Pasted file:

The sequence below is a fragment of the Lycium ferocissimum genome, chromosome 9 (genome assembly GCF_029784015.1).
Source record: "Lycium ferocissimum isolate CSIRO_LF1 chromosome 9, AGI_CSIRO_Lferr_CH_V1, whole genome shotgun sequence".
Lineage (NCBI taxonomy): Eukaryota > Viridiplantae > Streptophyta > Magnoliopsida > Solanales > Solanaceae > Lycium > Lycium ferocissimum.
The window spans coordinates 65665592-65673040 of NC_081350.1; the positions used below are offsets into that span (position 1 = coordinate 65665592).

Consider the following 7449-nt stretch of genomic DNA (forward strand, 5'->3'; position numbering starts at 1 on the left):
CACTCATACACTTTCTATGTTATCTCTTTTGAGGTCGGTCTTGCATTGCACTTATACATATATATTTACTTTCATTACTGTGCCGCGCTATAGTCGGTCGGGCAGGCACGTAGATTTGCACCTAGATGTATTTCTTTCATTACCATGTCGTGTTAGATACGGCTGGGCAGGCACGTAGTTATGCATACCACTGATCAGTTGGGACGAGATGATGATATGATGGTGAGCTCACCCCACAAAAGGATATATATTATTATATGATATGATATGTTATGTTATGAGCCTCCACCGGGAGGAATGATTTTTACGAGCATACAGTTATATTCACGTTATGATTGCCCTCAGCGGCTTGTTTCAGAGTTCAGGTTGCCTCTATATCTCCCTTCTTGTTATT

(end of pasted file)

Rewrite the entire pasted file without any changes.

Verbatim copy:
The sequence below is a fragment of the Lycium ferocissimum genome, chromosome 9 (genome assembly GCF_029784015.1).
Source record: "Lycium ferocissimum isolate CSIRO_LF1 chromosome 9, AGI_CSIRO_Lferr_CH_V1, whole genome shotgun sequence".
Lineage (NCBI taxonomy): Eukaryota > Viridiplantae > Streptophyta > Magnoliopsida > Solanales > Solanaceae > Lycium > Lycium ferocissimum.
The window spans coordinates 65665592-65673040 of NC_081350.1; the positions used below are offsets into that span (position 1 = coordinate 65665592).

Consider the following 7449-nt stretch of genomic DNA (forward strand, 5'->3'; position numbering starts at 1 on the left):
CACTCATACACTTTCTATGTTATCTCTTTTGAGGTCGGTCTTGCATTGCACTTATACATATATATTTACTTTCATTACTGTGCCGCGCTATAGTCGGTCGGGCAGGCACGTAGATTTGCACCTAGATGTATTTCTTTCATTACCATGTCGTGTTAGATACGGCTGGGCAGGCACGTAGTTATGCATACCACTGATCAGTTGGGACGAGATGATGATATGATGGTGAGCTCACCCCACAAAAGGATATATATTATTATATGATATGATATGTTATGTTATGAGCCTCCACCGGGAGGAATGATTTTTACGAGCATACAGTTATATTCACGTTATGATTGCCCTCAGCGGCTTGTTTCAGAGTTCAGGTTGCCTCTATATCTCCCTTCTTGTTATT